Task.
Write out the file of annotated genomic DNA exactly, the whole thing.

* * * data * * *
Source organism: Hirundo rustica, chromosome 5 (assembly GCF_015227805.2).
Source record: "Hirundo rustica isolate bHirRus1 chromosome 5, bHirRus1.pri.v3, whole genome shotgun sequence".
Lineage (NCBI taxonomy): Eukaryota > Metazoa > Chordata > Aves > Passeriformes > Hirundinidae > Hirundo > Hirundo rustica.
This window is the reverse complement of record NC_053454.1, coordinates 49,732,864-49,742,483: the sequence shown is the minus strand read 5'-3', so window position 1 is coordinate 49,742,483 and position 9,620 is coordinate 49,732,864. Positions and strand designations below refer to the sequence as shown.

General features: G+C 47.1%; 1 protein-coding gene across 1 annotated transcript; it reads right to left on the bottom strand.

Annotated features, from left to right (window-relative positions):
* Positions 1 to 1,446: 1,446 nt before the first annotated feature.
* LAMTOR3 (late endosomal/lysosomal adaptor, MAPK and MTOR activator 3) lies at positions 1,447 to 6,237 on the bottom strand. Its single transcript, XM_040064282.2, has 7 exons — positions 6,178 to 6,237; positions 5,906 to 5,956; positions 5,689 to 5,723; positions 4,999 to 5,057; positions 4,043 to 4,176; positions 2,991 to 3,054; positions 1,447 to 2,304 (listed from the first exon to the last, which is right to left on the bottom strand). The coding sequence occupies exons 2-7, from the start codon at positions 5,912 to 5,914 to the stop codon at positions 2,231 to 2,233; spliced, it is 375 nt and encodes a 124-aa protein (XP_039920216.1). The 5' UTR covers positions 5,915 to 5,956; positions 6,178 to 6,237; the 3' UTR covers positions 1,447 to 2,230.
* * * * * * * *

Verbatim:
Source organism: Hirundo rustica, chromosome 5 (assembly GCF_015227805.2).
Source record: "Hirundo rustica isolate bHirRus1 chromosome 5, bHirRus1.pri.v3, whole genome shotgun sequence".
Lineage (NCBI taxonomy): Eukaryota > Metazoa > Chordata > Aves > Passeriformes > Hirundinidae > Hirundo > Hirundo rustica.
This window is the reverse complement of record NC_053454.1, coordinates 49,732,864-49,742,483: the sequence shown is the minus strand read 5'-3', so window position 1 is coordinate 49,742,483 and position 9,620 is coordinate 49,732,864. Positions and strand designations below refer to the sequence as shown.

General features: G+C 47.1%; 1 protein-coding gene across 1 annotated transcript; it reads right to left on the bottom strand.

Annotated features, from left to right (window-relative positions):
* Positions 1 to 1,446: 1,446 nt before the first annotated feature.
* LAMTOR3 (late endosomal/lysosomal adaptor, MAPK and MTOR activator 3) lies at positions 1,447 to 6,237 on the bottom strand. Its single transcript, XM_040064282.2, has 7 exons — positions 6,178 to 6,237; positions 5,906 to 5,956; positions 5,689 to 5,723; positions 4,999 to 5,057; positions 4,043 to 4,176; positions 2,991 to 3,054; positions 1,447 to 2,304 (listed from the first exon to the last, which is right to left on the bottom strand). The coding sequence occupies exons 2-7, from the start codon at positions 5,912 to 5,914 to the stop codon at positions 2,231 to 2,233; spliced, it is 375 nt and encodes a 124-aa protein (XP_039920216.1). The 5' UTR covers positions 5,915 to 5,956; positions 6,178 to 6,237; the 3' UTR covers positions 1,447 to 2,230.